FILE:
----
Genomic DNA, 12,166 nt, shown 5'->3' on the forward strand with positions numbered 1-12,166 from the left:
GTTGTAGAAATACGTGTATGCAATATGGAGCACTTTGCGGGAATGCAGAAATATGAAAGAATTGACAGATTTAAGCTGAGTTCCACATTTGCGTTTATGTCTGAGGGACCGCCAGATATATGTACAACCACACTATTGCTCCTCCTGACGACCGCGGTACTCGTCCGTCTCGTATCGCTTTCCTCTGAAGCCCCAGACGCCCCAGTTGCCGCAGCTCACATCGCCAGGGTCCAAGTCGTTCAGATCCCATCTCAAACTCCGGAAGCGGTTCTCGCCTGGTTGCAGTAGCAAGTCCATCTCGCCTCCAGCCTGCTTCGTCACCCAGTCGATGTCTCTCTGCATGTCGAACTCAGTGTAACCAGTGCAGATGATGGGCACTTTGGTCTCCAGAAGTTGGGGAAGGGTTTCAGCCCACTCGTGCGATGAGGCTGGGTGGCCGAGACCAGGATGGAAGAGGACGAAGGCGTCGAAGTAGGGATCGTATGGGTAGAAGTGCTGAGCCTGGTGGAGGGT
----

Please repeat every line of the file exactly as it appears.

Genomic DNA, 12,166 nt, shown 5'->3' on the forward strand with positions numbered 1-12,166 from the left:
GTTGTAGAAATACGTGTATGCAATATGGAGCACTTTGCGGGAATGCAGAAATATGAAAGAATTGACAGATTTAAGCTGAGTTCCACATTTGCGTTTATGTCTGAGGGACCGCCAGATATATGTACAACCACACTATTGCTCCTCCTGACGACCGCGGTACTCGTCCGTCTCGTATCGCTTTCCTCTGAAGCCCCAGACGCCCCAGTTGCCGCAGCTCACATCGCCAGGGTCCAAGTCGTTCAGATCCCATCTCAAACTCCGGAAGCGGTTCTCGCCTGGTTGCAGTAGCAAGTCCATCTCGCCTCCAGCCTGCTTCGTCACCCAGTCGATGTCTCTCTGCATGTCGAACTCAGTGTAACCAGTGCAGATGATGGGCACTTTGGTCTCCAGAAGTTGGGGAAGGGTTTCAGCCCACTCGTGCGATGAGGCTGGGTGGCCGAGACCAGGATGGAAGAGGACGAAGGCGTCGAAGTAGGGATCGTATGGGTAGAAGTGCTGAGCCTGGTGGAGGGT